Do you have a child that chews on everything? For some children with sensory processing disorder and autism, oral sensitivities may become an issue.
Oral sensitivities are also known as oral stimming. A child ‘stims’ as a way of regulating emotions or when he or she is under or overstimulated with their environment.
For those who need oral stimulation, managing chewing behavior can be challenging. Children often feel compelled to chew on items they are not supposed to chew on. This behavior cannot be stopped, but with healthy alternatives, it can be managed.
What Does Oral Stimming Look Like?
A child who orally stims is often found with things in their mouth. You will see him or her taste-testing inanimate objects. Like a baby under a year of age, exploring objects with their mouth to learn about the objects. But this type of stimming behavior doesn’t stop with taste-testing. It develops further into chewing behavior.
Children may chew on inanimate objects like:
As a parent with a child who is a “chewer,” this is by far the most frustrating sensory issue because it can become dangerous. Since everything is a potential chewable object, constant supervision is needed because of the following dangers.
- Small inanimate objects can be swallowed causing health issues
- Hard objects can damage teeth
- Objects can cause chocking
This is a serious issue for parents with children who need to chew on things! So what do you do for a child who needs to chew?
First, know that you can’t stop the chewing behavior. Chewing is a way to gain stimulation or to calm emotions. A child who chews feels compelled to chew on things. In other words, they have to!
Second, chewing behavior is manageable and safety measures can be taken to reduce health issues, teeth damage, and potential chocking.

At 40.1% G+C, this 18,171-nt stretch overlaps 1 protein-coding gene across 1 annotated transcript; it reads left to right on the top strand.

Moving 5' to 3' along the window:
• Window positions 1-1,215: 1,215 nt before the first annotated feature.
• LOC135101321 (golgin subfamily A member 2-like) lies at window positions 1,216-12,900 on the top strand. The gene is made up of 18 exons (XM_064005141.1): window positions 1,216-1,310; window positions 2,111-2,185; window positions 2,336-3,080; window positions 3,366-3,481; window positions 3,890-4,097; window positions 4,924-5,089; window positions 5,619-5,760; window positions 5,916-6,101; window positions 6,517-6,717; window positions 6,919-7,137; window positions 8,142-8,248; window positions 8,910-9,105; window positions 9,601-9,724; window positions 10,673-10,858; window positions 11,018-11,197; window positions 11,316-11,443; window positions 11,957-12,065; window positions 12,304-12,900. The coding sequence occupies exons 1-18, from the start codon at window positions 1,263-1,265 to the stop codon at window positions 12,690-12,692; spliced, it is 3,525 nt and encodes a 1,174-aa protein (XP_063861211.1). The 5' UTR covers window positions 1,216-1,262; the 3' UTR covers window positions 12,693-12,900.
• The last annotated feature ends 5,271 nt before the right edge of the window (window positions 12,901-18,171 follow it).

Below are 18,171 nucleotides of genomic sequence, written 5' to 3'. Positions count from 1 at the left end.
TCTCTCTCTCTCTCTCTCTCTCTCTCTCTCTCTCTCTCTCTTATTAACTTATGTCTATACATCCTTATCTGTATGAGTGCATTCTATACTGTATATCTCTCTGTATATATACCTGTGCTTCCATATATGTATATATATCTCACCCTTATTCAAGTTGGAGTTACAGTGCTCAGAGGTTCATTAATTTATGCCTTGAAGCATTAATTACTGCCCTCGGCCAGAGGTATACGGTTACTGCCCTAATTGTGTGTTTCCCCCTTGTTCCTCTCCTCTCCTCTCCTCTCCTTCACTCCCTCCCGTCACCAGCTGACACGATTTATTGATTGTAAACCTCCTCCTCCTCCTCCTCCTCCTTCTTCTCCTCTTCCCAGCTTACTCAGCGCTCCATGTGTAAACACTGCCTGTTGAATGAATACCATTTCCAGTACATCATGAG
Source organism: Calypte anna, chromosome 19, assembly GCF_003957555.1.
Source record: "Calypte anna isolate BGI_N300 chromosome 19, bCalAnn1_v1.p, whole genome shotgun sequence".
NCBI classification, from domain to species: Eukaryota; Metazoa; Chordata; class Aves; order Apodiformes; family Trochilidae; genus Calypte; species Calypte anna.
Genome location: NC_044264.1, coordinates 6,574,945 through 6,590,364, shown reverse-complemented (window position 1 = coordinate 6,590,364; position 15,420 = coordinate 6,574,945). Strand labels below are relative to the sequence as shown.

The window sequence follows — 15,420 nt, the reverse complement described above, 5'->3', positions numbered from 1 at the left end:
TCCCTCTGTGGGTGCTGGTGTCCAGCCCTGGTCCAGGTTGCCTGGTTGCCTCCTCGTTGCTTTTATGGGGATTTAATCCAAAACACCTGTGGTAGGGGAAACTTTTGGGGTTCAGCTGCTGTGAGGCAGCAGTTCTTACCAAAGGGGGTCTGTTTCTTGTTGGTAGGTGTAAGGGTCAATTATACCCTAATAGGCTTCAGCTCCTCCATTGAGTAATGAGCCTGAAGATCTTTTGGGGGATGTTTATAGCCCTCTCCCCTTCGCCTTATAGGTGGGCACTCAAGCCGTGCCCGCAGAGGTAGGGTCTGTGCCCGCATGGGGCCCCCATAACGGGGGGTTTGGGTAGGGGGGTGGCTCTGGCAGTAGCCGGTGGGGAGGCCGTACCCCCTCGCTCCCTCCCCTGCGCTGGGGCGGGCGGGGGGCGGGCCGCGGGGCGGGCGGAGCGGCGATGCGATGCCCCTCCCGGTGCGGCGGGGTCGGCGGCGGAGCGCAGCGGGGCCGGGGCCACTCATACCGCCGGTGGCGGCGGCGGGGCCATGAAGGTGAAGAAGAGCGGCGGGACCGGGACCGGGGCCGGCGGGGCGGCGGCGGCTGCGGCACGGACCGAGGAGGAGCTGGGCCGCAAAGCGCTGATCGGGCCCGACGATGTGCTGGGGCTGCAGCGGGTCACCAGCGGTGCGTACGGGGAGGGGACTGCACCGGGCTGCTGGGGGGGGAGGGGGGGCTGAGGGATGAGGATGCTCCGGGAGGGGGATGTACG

5 Management Tips for Oral Stimming
Inspect Household Objects Frequently
Many times, objects around the house are chewed on and it’s not always noticeable. Over time, the object may become damaged from excessive chewing. My son recently chewed apart two pages of a board book. I call this “sneaky chewing.” It’s chewing that happens without my knowledge and by the time I find out, the object being chewed on is beyond repair.
This “sneaky chewing” will happen because my son knows he shouldn’t chew on objects like books, but yet he can’t help it. By the time I find the book and cardboard pieces around the house, the book is destroyed.
Speech Learning Simplified!
Start 14-day FREE #StayAtHome offer!
Offer Chewy Snacks
To provide a healthy oral sensory sensation, offer plenty of chewy snacks. This will supply the chewing stimuli a child is craving. I’ve noticed my son is interested more in foods that are crunchy and chewy. Two of my son’s favorite snacks for a healthy chewing alternative are veggie chips and dried cereal.
Here are some crunchy food alternatives to try:
- Dried cereal
- Veggie chips
- Baby carrots
- Sliced apples
- Dried fruits
- Fruit snacks
Try Chewable Jewelry
Chewable jewelry comes in the form of bracelets, necklaces and even pencil toppers to help children manage oral sensory needs. These types of chewable objects offer a safe, durable, and accessible alternative to chewing on everything a child shouldn’t chew on.